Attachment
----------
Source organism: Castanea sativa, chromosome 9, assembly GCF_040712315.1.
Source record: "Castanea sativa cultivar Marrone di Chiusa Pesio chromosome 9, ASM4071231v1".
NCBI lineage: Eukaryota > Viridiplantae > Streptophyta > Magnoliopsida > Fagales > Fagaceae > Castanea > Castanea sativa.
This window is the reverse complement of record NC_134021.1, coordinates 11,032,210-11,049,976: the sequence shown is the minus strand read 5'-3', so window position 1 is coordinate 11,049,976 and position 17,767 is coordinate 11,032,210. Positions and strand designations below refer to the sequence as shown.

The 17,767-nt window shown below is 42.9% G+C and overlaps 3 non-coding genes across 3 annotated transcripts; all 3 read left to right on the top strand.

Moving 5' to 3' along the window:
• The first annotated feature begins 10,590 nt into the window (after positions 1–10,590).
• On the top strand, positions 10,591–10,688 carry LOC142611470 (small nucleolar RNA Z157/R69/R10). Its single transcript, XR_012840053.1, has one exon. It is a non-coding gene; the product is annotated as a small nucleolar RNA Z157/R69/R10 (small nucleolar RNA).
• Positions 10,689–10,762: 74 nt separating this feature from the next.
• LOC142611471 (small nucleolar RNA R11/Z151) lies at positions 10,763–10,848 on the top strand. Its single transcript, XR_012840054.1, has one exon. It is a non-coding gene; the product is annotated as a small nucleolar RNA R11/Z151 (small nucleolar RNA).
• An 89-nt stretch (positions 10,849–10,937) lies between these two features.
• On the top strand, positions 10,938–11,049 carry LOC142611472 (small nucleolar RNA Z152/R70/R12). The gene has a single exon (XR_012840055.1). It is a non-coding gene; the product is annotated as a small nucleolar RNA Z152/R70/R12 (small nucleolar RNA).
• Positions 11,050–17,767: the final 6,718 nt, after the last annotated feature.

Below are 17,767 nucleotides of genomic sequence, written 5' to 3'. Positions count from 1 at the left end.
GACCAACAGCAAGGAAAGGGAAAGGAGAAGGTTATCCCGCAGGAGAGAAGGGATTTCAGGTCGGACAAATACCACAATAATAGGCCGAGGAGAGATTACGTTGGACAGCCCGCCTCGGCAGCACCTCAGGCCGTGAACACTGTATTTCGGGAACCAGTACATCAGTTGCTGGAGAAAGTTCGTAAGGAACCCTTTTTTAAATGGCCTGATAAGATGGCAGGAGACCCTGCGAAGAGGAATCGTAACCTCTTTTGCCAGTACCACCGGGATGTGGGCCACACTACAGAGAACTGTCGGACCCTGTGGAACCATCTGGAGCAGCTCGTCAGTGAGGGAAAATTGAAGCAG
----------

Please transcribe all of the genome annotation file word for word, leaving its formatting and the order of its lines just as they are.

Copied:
Source organism: Castanea sativa, chromosome 9, assembly GCF_040712315.1.
Source record: "Castanea sativa cultivar Marrone di Chiusa Pesio chromosome 9, ASM4071231v1".
NCBI lineage: Eukaryota > Viridiplantae > Streptophyta > Magnoliopsida > Fagales > Fagaceae > Castanea > Castanea sativa.
This window is the reverse complement of record NC_134021.1, coordinates 11,032,210-11,049,976: the sequence shown is the minus strand read 5'-3', so window position 1 is coordinate 11,049,976 and position 17,767 is coordinate 11,032,210. Positions and strand designations below refer to the sequence as shown.

The 17,767-nt window shown below is 42.9% G+C and overlaps 3 non-coding genes across 3 annotated transcripts; all 3 read left to right on the top strand.

Moving 5' to 3' along the window:
• The first annotated feature begins 10,590 nt into the window (after positions 1–10,590).
• On the top strand, positions 10,591–10,688 carry LOC142611470 (small nucleolar RNA Z157/R69/R10). Its single transcript, XR_012840053.1, has one exon. It is a non-coding gene; the product is annotated as a small nucleolar RNA Z157/R69/R10 (small nucleolar RNA).
• Positions 10,689–10,762: 74 nt separating this feature from the next.
• LOC142611471 (small nucleolar RNA R11/Z151) lies at positions 10,763–10,848 on the top strand. Its single transcript, XR_012840054.1, has one exon. It is a non-coding gene; the product is annotated as a small nucleolar RNA R11/Z151 (small nucleolar RNA).
• An 89-nt stretch (positions 10,849–10,937) lies between these two features.
• On the top strand, positions 10,938–11,049 carry LOC142611472 (small nucleolar RNA Z152/R70/R12). The gene has a single exon (XR_012840055.1). It is a non-coding gene; the product is annotated as a small nucleolar RNA Z152/R70/R12 (small nucleolar RNA).
• Positions 11,050–17,767: the final 6,718 nt, after the last annotated feature.

Below are 17,767 nucleotides of genomic sequence, written 5' to 3'. Positions count from 1 at the left end.
GACCAACAGCAAGGAAAGGGAAAGGAGAAGGTTATCCCGCAGGAGAGAAGGGATTTCAGGTCGGACAAATACCACAATAATAGGCCGAGGAGAGATTACGTTGGACAGCCCGCCTCGGCAGCACCTCAGGCCGTGAACACTGTATTTCGGGAACCAGTACATCAGTTGCTGGAGAAAGTTCGTAAGGAACCCTTTTTTAAATGGCCTGATAAGATGGCAGGAGACCCTGCGAAGAGGAATCGTAACCTCTTTTGCCAGTACCACCGGGATGTGGGCCACACTACAGAGAACTGTCGGACCCTGTGGAACCATCTGGAGCAGCTCGTCAGTGAGGGAAAATTGAAGCAG